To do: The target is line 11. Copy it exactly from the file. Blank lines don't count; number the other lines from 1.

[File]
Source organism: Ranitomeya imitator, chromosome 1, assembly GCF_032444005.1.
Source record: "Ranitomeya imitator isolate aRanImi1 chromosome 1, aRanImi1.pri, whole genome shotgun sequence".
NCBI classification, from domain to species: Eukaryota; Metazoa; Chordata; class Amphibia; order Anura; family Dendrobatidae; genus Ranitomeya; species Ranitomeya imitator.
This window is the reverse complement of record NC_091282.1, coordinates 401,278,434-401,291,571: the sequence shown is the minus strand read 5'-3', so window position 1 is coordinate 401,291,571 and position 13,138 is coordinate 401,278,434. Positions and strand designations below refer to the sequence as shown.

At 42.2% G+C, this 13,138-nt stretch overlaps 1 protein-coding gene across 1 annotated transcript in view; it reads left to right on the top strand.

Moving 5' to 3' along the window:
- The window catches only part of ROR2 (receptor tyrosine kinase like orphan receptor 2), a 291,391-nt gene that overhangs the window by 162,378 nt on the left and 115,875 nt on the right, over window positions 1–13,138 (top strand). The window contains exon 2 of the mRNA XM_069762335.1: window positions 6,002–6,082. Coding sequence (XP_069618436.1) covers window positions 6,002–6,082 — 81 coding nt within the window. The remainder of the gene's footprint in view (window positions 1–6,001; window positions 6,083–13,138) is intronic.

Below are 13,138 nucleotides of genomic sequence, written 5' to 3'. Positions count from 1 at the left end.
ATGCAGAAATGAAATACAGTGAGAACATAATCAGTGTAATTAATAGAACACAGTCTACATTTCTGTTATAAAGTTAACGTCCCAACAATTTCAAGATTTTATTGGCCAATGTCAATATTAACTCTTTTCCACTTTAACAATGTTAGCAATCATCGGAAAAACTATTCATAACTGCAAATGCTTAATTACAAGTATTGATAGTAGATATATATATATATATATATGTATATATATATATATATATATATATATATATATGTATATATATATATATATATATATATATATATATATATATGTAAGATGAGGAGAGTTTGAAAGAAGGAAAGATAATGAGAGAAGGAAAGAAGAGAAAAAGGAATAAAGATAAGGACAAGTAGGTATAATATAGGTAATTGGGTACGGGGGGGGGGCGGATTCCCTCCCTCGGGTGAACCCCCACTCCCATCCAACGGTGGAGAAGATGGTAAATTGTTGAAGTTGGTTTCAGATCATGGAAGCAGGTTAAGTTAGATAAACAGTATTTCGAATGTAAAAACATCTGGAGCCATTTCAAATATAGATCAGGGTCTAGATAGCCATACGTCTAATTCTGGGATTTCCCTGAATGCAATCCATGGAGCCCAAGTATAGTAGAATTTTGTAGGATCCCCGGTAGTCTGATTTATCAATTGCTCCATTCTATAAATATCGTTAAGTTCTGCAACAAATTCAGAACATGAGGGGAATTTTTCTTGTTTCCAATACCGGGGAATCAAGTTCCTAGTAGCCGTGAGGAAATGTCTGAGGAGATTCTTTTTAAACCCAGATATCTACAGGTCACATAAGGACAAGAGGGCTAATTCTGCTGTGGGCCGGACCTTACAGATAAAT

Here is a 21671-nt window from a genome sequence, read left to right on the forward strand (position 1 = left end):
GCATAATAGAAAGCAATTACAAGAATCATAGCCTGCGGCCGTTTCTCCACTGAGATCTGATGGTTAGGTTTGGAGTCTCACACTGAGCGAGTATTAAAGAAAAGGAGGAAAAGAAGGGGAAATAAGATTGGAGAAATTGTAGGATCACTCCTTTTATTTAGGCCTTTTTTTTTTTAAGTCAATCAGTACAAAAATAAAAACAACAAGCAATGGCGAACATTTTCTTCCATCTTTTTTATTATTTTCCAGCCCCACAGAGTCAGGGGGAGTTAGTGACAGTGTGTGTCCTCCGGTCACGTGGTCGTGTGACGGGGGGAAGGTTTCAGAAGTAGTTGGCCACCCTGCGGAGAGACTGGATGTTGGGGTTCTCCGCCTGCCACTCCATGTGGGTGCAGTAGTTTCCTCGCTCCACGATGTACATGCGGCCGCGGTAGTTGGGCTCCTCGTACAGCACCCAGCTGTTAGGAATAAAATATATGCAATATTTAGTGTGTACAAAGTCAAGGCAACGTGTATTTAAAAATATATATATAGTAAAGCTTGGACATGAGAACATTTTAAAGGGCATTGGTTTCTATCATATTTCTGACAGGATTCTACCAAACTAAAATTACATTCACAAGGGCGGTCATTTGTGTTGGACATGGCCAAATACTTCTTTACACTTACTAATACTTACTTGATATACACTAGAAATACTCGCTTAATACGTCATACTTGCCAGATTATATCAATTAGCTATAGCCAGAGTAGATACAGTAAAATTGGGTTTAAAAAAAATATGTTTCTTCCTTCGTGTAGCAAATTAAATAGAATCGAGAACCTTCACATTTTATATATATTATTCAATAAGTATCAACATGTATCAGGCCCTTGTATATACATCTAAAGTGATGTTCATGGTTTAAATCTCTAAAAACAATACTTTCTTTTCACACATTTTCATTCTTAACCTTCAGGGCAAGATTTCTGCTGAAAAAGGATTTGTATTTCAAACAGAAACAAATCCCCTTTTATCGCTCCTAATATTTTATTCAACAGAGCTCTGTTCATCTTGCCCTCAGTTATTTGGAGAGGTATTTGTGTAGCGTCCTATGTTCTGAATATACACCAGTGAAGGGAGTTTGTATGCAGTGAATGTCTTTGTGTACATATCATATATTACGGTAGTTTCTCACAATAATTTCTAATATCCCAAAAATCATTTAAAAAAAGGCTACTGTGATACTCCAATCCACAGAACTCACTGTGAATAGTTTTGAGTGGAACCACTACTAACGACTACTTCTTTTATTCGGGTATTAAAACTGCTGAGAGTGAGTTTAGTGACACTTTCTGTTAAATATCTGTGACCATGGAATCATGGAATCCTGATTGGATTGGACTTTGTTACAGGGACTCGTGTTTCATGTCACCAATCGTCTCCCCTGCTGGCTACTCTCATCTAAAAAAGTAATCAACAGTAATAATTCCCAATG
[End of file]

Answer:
GCATAATAGAAAGCAATTACAAGAATCATAGCCTGCGGCCGTTTCTCCACTGAGATCTGATGGTTAGGTTTGGAGTCTCACACTGAGCGAGTATTAAAGAAAAGGAGGAAAAGAAGGGGAAATAAGATTGGAGAAATTGTAGGATCACTCCTTTTATTTAGGCCTTTTTTTTTTTAAGTCAATCAGTACAAAAATAAAAACAACAAGCAATGGCGAACATTTTCTTCCATCTTTTTTATTATTTTCCAGCCCCACAGAGTCAGGGGGAGTTAGTGACAGTGTGTGTCCTCCGGTCACGTGGTCGTGTGACGGGGGGAAGGTTTCAGAAGTAGTTGGCCACCCTGCGGAGAGACTGGATGTTGGGGTTCTCCGCCTGCCACTCCATGTGGGTGCAGTAGTTTCCTCGCTCCACGATGTACATGCGGCCGCGGTAGTTGGGCTCCTCGTACAGCACCCAGCTGTTAGGAATAAAATATATGCAATATTTAGTGTGTACAAAGTCAAGGCAACGTGTATTTAAAAATATATATATAGTAAAGCTTGGACATGAGAACATTTTAAAGGGCATTGGTTTCTATCATATTTCTGACAGGATTCTACCAAACTAAAATTACATTCACAAGGGCGGTCATTTGTGTTGGACATGGCCAAATACTTCTTTACACTTACTAATACTTACTTGATATACACTAGAAATACTCGCTTAATACGTCATACTTGCCAGATTATATCAATTAGCTATAGCCAGAGTAGATACAGTAAAATTGGGTTTAAAAAAAATATGTTTCTTCCTTCGTGTAGCAAATTAAATAGAATCGAGAACCTTCACATTTTATATATATTATTCAATAAGTATCAACATGTATCAGGCCCTTGTATATACATCTAAAGTGATGTTCATGGTTTAAATCTCTAAAAACAATACTTTCTTTTCACACATTTTCATTCTTAACCTTCAGGGCAAGATTTCTGCTGAAAAAGGATTTGTATTTCAAACAGAAACAAATCCCCTTTTATCGCTCCTAATATTTTATTCAACAGAGCTCTGTTCATCTTGCCCTCAGTTATTTGGAGAGGTATTTGTGTAGCGTCCTATGTTCTGAATATACACCAGTGAAGGGAGTTTGTATGCAGTGAATGTCTTTGTGTACATATCATATATTACGGTAGTTTCTCACAATAATTTCTAATATCCCAAAAATCATTTAAAAAAAGGCTACTGTGATACTCCAATCCACAGAACTCACTGTGAATAGTTTTGAGTGGAACCACTACTAACGACTACTTCTTTTATTCGGGTATTAAAACTGCTGAGAGTGAGTTTAGTGACACTTTCTGTTAAATATCTGTGACCATGGAATCATGGAATCCTGATTGGATTGGACTTTGTTACAGGGACTCGTGTTTCATGTCACCAATCGTCTCCCCTGCTGGCTACTCTCATCTAAAAAAGTAATCAACAGTAATAATTCCCAATG